e-Book review of Manhunt

Manhunt, written by Jack Holbrook, is the first of a series of novellas featuring Detective Constable Alexandra Bertolissio of the Queensland Police Service. Alexandra has a number of family issues and is undervalued in her job. In Manhunt, the detective is assigned to the murder of a young woman. After a second murder, Alexandra becomes suspicious of a young man seen close to the murder site and requests a search warrant of his premises, only for her employer to accuse her of being unreasonable…

My thoughts?

 

Having never read an e-book before, I wasn’t sure of what to expect. However, I thought the writing was mostly excellent. In particular, Robert’s character is well-placed from the start. The author convincingly shows the reader the two sides to Robert, painting a picture of a highly complicated, potentially dangerous individual. The tension builds up steadily, leading to a frightening showdown at the end.

I would certainly recommended this novella.

 

Please check out Jack’s website for further details.

 

 

 

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5 thoughts on “An e-Book Review

  1. Hi Jenni,

    Don’t know much about e-books myself, but they’re basically online books set in a formatt that resembles actual books. Normally, people read them on a hand held item called a Kindle, although I read from the screen.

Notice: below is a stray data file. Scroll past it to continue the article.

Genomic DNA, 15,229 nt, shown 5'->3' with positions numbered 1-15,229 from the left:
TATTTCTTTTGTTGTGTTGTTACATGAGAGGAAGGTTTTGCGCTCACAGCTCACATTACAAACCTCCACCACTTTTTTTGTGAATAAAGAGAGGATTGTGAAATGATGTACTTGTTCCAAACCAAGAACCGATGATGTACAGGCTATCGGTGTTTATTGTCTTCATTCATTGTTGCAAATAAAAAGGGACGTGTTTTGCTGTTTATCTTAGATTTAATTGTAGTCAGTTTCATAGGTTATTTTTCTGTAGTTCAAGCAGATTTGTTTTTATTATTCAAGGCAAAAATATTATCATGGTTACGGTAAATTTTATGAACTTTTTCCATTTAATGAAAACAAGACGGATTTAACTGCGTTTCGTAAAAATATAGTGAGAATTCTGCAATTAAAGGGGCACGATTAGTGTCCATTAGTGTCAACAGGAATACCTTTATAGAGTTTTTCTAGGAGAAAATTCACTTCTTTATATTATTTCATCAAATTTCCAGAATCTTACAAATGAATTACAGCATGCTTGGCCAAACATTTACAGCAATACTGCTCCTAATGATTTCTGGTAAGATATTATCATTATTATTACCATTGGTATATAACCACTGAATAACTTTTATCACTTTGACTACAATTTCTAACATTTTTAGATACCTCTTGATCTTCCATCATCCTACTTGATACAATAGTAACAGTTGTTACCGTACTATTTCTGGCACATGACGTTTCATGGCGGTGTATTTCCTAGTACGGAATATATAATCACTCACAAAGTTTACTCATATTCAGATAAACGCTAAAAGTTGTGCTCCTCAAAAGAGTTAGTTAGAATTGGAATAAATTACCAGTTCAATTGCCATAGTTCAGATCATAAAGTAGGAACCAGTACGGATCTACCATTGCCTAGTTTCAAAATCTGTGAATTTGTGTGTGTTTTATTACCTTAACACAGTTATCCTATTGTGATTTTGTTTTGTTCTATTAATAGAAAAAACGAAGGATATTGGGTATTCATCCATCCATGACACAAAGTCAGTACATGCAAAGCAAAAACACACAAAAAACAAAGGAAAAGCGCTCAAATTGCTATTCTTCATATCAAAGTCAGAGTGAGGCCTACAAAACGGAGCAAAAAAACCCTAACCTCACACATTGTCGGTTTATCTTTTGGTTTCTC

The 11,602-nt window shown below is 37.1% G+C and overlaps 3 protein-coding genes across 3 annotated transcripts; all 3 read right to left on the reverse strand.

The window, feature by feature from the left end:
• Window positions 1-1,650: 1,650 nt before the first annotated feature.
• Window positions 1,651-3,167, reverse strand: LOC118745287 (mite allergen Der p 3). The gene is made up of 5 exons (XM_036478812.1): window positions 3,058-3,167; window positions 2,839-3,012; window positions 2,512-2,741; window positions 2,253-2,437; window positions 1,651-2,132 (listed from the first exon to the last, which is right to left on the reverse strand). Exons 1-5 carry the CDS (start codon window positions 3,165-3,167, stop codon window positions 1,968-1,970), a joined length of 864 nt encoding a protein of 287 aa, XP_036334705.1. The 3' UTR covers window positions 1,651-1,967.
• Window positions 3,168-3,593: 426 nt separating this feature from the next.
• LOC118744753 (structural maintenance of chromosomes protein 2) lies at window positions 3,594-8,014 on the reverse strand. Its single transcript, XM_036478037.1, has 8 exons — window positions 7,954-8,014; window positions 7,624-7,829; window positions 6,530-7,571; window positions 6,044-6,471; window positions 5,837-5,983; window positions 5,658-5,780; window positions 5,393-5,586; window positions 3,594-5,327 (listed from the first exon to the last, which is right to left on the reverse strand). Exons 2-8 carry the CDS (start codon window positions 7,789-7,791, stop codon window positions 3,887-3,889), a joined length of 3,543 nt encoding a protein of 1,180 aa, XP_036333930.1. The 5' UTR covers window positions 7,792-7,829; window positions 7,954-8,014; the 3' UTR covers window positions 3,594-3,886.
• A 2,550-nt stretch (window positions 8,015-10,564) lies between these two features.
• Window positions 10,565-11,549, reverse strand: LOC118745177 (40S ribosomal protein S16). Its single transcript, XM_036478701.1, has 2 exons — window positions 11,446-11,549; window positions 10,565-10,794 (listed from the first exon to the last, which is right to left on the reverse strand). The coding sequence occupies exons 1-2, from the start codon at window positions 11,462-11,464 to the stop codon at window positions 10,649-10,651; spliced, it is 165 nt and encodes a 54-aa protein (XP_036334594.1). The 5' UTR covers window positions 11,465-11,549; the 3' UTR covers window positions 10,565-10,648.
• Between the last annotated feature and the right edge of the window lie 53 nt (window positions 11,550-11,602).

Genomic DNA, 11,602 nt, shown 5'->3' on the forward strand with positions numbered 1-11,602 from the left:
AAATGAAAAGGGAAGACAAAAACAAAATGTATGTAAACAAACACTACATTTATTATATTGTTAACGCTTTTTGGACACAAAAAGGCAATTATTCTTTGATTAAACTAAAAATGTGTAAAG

I had some problems purchasing the book because I’m based in the UK and Amazon wouldn’t accept pound sterling. At some point, I will read the sequel novella.

  2. No, it’s not just self-published books. There are a number of publishers now that deal exclusively with electronic publishing; Drollerie and Ellora’s Cave come to mind.

    The romance and erotica communities have embraced e-books, but they do exist for other genres.

  3. Yes, basically that’s the situation. Lot’s of people are excited by e-books. Many mainstream publishers buy the electronic rights in addition to the other rights. E-books are also used when a book has gone out of print.

    Some regard e-publishing as the way forward in self-publishing, but the whole thing needs careful thought. The majority of readers would prefer to hold a physical book or a device called a Kindle.

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